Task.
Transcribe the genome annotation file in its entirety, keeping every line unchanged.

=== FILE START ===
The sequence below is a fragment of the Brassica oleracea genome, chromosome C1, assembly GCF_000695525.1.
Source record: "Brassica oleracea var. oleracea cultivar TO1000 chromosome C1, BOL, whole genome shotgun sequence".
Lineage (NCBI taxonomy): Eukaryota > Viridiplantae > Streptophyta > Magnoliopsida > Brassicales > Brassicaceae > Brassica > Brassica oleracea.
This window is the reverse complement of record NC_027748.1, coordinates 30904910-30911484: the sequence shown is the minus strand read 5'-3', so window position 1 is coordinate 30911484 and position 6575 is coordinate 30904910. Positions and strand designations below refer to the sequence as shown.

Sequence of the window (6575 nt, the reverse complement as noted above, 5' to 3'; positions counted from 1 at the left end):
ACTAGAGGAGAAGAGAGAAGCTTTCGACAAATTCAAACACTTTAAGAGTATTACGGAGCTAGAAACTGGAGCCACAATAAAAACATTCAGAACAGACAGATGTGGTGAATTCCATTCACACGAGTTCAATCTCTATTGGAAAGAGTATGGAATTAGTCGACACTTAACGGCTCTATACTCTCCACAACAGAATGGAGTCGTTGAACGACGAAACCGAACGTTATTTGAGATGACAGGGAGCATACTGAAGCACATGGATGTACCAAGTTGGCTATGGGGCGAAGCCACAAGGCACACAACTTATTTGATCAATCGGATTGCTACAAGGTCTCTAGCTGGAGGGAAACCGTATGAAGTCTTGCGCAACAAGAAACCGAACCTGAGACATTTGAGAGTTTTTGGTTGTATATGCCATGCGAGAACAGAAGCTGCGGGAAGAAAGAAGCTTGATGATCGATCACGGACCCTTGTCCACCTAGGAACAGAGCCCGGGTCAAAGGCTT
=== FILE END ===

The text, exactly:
The sequence below is a fragment of the Brassica oleracea genome, chromosome C1, assembly GCF_000695525.1.
Source record: "Brassica oleracea var. oleracea cultivar TO1000 chromosome C1, BOL, whole genome shotgun sequence".
Lineage (NCBI taxonomy): Eukaryota > Viridiplantae > Streptophyta > Magnoliopsida > Brassicales > Brassicaceae > Brassica > Brassica oleracea.
This window is the reverse complement of record NC_027748.1, coordinates 30904910-30911484: the sequence shown is the minus strand read 5'-3', so window position 1 is coordinate 30911484 and position 6575 is coordinate 30904910. Positions and strand designations below refer to the sequence as shown.

Sequence of the window (6575 nt, the reverse complement as noted above, 5' to 3'; positions counted from 1 at the left end):
ACTAGAGGAGAAGAGAGAAGCTTTCGACAAATTCAAACACTTTAAGAGTATTACGGAGCTAGAAACTGGAGCCACAATAAAAACATTCAGAACAGACAGATGTGGTGAATTCCATTCACACGAGTTCAATCTCTATTGGAAAGAGTATGGAATTAGTCGACACTTAACGGCTCTATACTCTCCACAACAGAATGGAGTCGTTGAACGACGAAACCGAACGTTATTTGAGATGACAGGGAGCATACTGAAGCACATGGATGTACCAAGTTGGCTATGGGGCGAAGCCACAAGGCACACAACTTATTTGATCAATCGGATTGCTACAAGGTCTCTAGCTGGAGGGAAACCGTATGAAGTCTTGCGCAACAAGAAACCGAACCTGAGACATTTGAGAGTTTTTGGTTGTATATGCCATGCGAGAACAGAAGCTGCGGGAAGAAAGAAGCTTGATGATCGATCACGGACCCTTGTCCACCTAGGAACAGAGCCCGGGTCAAAGGCTT